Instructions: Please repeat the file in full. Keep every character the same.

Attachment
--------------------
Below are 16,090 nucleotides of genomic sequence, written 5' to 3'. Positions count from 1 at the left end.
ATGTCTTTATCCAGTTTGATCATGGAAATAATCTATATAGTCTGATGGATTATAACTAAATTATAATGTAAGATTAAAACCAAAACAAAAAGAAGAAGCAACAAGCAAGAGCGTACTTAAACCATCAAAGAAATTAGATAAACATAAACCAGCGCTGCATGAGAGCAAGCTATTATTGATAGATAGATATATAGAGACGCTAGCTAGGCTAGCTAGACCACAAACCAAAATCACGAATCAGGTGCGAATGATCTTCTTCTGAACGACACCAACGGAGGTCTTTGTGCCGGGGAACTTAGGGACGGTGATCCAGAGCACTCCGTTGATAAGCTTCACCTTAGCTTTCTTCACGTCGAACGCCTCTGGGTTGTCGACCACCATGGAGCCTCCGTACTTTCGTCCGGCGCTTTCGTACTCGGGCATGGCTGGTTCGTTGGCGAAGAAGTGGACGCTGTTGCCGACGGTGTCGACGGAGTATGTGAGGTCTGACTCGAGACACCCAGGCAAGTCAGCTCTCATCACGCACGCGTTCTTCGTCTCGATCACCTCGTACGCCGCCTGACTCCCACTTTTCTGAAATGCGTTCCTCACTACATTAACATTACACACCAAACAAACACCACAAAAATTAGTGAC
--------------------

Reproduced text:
Below are 16,090 nucleotides of genomic sequence, written 5' to 3'. Positions count from 1 at the left end.
ATGTCTTTATCCAGTTTGATCATGGAAATAATCTATATAGTCTGATGGATTATAACTAAATTATAATGTAAGATTAAAACCAAAACAAAAAGAAGAAGCAACAAGCAAGAGCGTACTTAAACCATCAAAGAAATTAGATAAACATAAACCAGCGCTGCATGAGAGCAAGCTATTATTGATAGATAGATATATAGAGACGCTAGCTAGGCTAGCTAGACCACAAACCAAAATCACGAATCAGGTGCGAATGATCTTCTTCTGAACGACACCAACGGAGGTCTTTGTGCCGGGGAACTTAGGGACGGTGATCCAGAGCACTCCGTTGATAAGCTTCACCTTAGCTTTCTTCACGTCGAACGCCTCTGGGTTGTCGACCACCATGGAGCCTCCGTACTTTCGTCCGGCGCTTTCGTACTCGGGCATGGCTGGTTCGTTGGCGAAGAAGTGGACGCTGTTGCCGACGGTGTCGACGGAGTATGTGAGGTCTGACTCGAGACACCCAGGCAAGTCAGCTCTCATCACGCACGCGTTCTTCGTCTCGATCACCTCGTACGCCGCCTGACTCCCACTTTTCTGAAATGCGTTCCTCACTACATTAACATTACACACCAAACAAACACCACAAAAATTAGTGAC